OGDEN, Utah, Dec. 31--The Church of Jesus Christ of Latter-day Saints responded to a plea to change its position on homosexuality by refusing to budge.

More than 300 gay and lesbian Mormons, friends and family members signed a petition asking the church to back off its view that homosexuality is sinful and unnatural.

The petition, asking that full church fellowship be extended to homosexuals, appeared Dec. 23 as a full-page ad in The Salt Lake Tribune.

Its author, Mac Madsen, said signers, which hail from 12 different countries and most of the 50 states, represent only a fraction of supporters.

The retired Weber State University assistant professor said placing the petition in a public forum came only after years of repeated attempts to engage church leadership in a dialogue on policies directed toward gay and lesbian members.

"Let us express our concerns about the pain, the broken families, the leaving the church," said Madsen. "Can we just talk about the issues?"

The church issued a terse, written response.

"The petition raises nothing new," read the statement. "President Gordon B. Hinckley has repeatedly expressed the church's compassion toward homosexuals."

Randy Ripplinger, LDS church spokesman, reiterated Hinckley's position that gays and lesbians are welcome in the church but expected to follow approved rules of conduct whether single or married.

"We recognize marriage as between a man and a woman," Ripplinger said.

He was unsure whether the church would issue a longer statement later and could not confirm whether discussions on the matter are under way among LDS leaders.

So far, the petition has appeared only in the Tribune. Cost considerations caused supporters to look for the greatest reader circulation, Madsen said.

Eric Jensen, who handles political and advocacy ads for the Newspaper Agency Corporation, said the Deseret News exercised its option not to run the ad after learning what it contained in September. Jensen said the LDS church-owned newspaper often refuses ads touching on issues sensitive to its readership such as those hawking tobacco and alcohol.

The petition's supporters disagree with the church's understanding of homosexuality as a lifestyle choice and challenge its endorsement of conversion therapy as a means of changing sexual orientation. They say initial studies support a biological link in homosexuality.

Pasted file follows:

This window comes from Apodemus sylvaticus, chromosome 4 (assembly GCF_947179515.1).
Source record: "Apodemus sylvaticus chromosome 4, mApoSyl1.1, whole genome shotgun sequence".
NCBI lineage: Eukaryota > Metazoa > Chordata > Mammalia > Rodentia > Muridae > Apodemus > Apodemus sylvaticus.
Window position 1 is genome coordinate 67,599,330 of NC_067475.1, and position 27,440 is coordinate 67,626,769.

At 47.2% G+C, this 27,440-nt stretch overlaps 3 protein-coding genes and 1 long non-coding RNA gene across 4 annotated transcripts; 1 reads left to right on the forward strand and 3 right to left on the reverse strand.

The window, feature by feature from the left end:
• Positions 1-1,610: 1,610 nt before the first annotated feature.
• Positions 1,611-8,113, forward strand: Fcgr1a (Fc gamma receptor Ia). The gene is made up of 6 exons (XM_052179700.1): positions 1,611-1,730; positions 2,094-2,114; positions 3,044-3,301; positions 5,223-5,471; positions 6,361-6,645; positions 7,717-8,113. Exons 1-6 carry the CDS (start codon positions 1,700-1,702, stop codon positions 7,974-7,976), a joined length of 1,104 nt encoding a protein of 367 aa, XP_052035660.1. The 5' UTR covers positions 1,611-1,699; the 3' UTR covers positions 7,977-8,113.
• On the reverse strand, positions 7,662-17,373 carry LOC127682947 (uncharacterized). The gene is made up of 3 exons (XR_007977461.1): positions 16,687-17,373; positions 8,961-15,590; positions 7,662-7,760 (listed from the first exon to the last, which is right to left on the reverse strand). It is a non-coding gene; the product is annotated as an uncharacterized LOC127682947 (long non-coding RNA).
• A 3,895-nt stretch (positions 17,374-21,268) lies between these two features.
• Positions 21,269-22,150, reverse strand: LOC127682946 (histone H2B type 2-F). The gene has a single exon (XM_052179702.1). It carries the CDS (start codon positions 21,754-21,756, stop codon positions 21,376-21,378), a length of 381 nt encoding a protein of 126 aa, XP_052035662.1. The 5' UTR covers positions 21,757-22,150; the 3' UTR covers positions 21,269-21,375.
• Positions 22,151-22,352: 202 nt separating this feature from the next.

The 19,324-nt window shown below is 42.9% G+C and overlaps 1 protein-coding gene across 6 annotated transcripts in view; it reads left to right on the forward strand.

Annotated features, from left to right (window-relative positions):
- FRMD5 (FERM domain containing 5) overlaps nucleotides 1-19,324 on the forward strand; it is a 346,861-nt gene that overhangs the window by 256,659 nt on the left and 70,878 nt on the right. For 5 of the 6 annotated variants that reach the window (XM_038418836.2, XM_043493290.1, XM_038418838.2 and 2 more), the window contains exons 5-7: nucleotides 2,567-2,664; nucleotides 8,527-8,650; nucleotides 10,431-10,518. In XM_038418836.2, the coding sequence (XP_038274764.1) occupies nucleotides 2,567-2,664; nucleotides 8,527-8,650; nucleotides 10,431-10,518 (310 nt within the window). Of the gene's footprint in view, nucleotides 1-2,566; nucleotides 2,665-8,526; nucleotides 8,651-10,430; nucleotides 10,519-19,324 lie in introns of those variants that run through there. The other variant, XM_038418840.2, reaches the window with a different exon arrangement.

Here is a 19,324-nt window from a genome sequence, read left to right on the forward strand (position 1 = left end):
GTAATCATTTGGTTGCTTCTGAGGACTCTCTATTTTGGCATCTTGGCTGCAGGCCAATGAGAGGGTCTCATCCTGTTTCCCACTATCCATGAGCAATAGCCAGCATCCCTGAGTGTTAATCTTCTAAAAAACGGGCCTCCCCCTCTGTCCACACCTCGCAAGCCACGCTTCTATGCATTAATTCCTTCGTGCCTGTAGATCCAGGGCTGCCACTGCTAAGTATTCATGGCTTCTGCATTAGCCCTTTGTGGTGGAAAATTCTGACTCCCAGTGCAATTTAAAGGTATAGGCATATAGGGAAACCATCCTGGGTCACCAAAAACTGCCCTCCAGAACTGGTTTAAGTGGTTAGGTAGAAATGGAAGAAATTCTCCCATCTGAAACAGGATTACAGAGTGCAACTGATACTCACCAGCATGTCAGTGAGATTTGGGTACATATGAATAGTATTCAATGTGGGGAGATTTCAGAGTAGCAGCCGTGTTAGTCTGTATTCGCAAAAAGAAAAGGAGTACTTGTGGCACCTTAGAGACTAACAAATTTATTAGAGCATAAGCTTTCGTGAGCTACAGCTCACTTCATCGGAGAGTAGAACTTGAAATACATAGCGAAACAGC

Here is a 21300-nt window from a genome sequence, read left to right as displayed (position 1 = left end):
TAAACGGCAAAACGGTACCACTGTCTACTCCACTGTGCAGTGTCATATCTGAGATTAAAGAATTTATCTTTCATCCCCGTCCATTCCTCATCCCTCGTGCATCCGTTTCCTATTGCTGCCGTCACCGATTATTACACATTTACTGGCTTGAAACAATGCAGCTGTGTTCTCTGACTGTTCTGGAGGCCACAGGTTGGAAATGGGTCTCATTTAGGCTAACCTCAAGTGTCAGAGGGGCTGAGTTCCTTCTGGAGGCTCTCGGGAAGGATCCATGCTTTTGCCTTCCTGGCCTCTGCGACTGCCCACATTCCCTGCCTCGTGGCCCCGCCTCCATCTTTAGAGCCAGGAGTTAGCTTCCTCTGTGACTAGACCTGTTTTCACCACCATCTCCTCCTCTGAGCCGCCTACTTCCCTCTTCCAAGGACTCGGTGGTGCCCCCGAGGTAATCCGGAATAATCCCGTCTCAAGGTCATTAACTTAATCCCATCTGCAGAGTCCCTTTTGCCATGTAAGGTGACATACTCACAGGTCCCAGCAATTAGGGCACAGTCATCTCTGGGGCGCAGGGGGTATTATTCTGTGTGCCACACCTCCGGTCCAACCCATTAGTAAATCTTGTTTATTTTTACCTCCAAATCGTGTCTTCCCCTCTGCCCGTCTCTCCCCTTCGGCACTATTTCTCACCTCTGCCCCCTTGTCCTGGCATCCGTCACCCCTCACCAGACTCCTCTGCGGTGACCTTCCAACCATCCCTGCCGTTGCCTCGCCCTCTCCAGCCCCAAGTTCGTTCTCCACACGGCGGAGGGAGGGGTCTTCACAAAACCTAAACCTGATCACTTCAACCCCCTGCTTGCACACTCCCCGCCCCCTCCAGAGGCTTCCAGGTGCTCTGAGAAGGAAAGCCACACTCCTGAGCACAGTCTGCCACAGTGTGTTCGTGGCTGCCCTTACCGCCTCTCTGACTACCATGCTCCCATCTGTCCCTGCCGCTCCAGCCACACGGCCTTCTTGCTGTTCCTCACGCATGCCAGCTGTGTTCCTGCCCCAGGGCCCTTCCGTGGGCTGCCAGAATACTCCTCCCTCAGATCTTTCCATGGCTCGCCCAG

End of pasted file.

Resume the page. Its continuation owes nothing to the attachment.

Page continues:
"The petition should not be construed as an attack on the church or church leadership but as a public appeal to reconsider, then change a policy that is causing unimaginable pain, turmoil and disillusionment," Madsen said.

The church's guarded response is typical, said Duane Jennings, spokesman for the Utah chapter of Affirmation, a group for homosexuals who wish to maintain their connection to the Mormon church.

Jennings said a history of martyrdom among Mormons contributes to the feeling that any view departing from "their view of the perfect world" is one that threatens the church.

"It's probably the key problem within the church," Jennings said. "It allows for huge evil, basically, to go on."

Gay advocates say church policy that treats homosexuals as less than full members feeds hate and homophobia.

For years, the church counseled homosexual members to marry and live a heterosexual lifestyle. In 1988, the church softened its position somewhat declaring marriage is not a cure-all for homosexuality and encouraging gays to remain celibate.

"It's institutionalized loneliness for a person's whole life," Jennings said.

In addition, church leaders have supported legislation opposing gay marriage in at least six states including Hawaii and Alaska. The church refused comment on political activities.

Despite his misgivings regarding the policies of the institution, Jennings considers himself a Mormon and retains his membership.

"My faith is in God," he said. "I believe in the restoration of all things."

Some say either support the institution or leave it. That choice is part of the free agency endorsed by the church, said Ray Ward, a Mormon since 1954, who frequently speaks out on social issues.

Ward said there are penalties for disobeying church law.

"Everyone, according to our doctrine, is born with the light of Christ, and we know the difference between right and wrong."

Ward said he doesn't believe that homosexuals are acting according to

an inborn trait. "It's just a lifestyle that they have chosen ... They cross the line on those certain moral values."

Some LDS church members agree that more education on gay issues is needed among heterosexuals.

One of them, Sam Trujillo, an LDS ward mission leader in Layton, said increased openness on a subject that once was never discussed is a sign society is moving in the right direction.

Trujillo said he is not acquainted with any acknowledged homosexuals and believes his experience mirrors that of many heterosexual Mormons, who simply haven't thought much about the gay experience.

"We're extending our morality to them," Trujillo said. "It's tough, because unless we walk a mile in their shoes ... it's hard to say."

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